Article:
Hanukkah–Seleucids–Antiochus IV

12 12 2009

This week is the celebration of Hanukkah.  Students are often surprised when I point them to the Gospel of John and Jesus’ coming into the city of Jerusalem to celebrate Hanukkah.  In John’s Gospel (10:22),  it is called the “feast of Rededication in Jerusalem.”  [Aside:  It is interesting that most translation call this event the feast of Dedication while DBAG suggests “Rededication.” Goodspeed’s translation is one of the few to use Rededication]. Of course, Hanukkah is not the Jewish Christmas.  Hanukkah is the celebration of the rededication of the Temple after the successful uprising of the Judeans under the leadership of the Maccabees against the Seleucids.  (See 1 Macc 4:36-39, 2 Macc 16:1-8 and Josephus, Antiquity of the Jews, 12, 316 and following).  The Maccabean Revolt, and the eventual independence of Judea, took place at a very opportune time since it came around the time of Antiochus IV’s death.  The Selecuid empire passed to a boy-king Antiochus V (164-162 CE), the son of Antiochus the IV; he was only nine years of age when he began to rule.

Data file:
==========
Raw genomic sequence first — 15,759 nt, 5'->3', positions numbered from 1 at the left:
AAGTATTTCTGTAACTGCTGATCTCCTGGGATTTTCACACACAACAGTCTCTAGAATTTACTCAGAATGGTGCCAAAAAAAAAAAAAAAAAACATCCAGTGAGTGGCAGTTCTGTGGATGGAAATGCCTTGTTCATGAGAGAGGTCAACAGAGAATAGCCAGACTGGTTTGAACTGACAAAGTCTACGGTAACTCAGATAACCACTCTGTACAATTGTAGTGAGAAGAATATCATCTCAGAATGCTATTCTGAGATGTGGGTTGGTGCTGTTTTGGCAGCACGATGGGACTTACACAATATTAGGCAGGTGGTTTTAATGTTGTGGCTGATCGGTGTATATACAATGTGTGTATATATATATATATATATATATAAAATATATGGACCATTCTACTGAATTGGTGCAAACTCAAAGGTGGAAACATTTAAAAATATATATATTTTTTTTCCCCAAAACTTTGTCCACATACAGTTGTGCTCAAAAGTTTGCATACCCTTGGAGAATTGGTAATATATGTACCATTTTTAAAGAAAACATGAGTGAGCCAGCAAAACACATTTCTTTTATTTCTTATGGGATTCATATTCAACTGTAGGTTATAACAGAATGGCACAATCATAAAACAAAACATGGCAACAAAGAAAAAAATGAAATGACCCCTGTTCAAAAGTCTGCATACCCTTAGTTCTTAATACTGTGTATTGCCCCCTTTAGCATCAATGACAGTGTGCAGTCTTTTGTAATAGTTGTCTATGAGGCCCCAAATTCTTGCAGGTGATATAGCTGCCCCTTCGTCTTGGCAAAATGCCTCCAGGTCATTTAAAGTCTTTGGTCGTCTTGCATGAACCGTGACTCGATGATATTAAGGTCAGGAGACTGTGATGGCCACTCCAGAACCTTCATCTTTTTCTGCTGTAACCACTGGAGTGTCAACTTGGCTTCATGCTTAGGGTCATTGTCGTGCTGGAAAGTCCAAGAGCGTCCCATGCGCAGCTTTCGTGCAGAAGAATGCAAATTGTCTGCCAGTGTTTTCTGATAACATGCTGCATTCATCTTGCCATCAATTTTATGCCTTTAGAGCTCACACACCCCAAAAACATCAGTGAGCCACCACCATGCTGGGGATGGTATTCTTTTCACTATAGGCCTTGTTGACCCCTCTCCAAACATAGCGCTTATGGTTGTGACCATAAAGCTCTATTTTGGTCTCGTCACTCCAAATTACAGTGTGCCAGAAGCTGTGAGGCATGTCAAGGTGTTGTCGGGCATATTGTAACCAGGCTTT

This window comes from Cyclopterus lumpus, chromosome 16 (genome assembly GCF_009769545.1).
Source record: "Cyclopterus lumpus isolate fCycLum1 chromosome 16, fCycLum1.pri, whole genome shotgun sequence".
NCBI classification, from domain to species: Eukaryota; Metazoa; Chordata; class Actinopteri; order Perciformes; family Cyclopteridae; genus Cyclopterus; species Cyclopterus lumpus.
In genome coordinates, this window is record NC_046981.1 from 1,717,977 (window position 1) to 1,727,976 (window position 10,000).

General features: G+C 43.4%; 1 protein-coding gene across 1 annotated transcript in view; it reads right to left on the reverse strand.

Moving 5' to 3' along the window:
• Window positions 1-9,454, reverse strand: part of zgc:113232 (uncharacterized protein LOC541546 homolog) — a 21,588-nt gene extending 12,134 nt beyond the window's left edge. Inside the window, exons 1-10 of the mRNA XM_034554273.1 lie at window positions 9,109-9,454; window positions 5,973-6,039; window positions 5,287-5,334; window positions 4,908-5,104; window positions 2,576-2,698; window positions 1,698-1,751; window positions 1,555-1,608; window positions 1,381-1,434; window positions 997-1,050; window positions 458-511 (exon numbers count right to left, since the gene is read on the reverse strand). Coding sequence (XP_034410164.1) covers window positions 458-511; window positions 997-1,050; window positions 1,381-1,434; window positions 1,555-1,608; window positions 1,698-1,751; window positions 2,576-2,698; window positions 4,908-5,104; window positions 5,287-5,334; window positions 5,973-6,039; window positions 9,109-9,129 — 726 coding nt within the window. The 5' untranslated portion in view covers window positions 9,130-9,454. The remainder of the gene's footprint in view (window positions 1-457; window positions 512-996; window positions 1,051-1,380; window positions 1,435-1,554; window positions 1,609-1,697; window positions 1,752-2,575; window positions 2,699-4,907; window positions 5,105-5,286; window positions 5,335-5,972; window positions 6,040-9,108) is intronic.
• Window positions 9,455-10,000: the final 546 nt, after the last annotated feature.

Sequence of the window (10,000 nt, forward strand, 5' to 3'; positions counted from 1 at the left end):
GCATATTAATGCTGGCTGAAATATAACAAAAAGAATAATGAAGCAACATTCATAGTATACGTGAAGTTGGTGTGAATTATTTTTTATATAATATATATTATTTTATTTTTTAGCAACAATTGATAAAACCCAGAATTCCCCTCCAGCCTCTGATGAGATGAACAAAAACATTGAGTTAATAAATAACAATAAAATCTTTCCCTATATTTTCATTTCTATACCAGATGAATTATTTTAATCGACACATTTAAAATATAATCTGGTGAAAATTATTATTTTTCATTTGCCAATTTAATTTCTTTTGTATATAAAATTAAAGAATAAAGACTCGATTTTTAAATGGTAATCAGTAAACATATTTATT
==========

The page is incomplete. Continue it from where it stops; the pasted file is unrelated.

During the Maccabean Revolt, no coins were minted by the Judeans, but coins still played a role in the propaganda experienced by the Judeans.  Antiochus IV (175-164 BCE) coinage is a perfect example of what would have been of grave concern to pious Judeans.  Several of his coins could illustrate this point, but perhaps the one below illustrates well its odious nature.  The coin itself is a fairly large and heavy bronze and is a typical example.

On the obverse of the coin is the head of Zeus/Serapis.  On the reverse is a standing eagle.  The Greek inscription reads BAΣIΛEΩΣ / ANTIOXOY / ΘEOY / EΠIΦANOY and would translate something like of “King Antiochus – Manifest of god.”

On some of Antiochus’ coins, he is portrayed as wearing a diadem, a symbol of his kingly status.  The small bronze coin below is also serrated like an old pop bottle top.

The sensibilities of the Judeans would have been stirred by both the images and the claim of divine status.

Following their liberation from the Seleucids, the Judeans did imitate other independent kingdoms by also minting their own coinage.  However, the ruling Judean elites selected non-offensive symbols for the coins.

For an excellent website with numerous examples of coins from the Seleucid period, you can click on the following link:  Seleucids.




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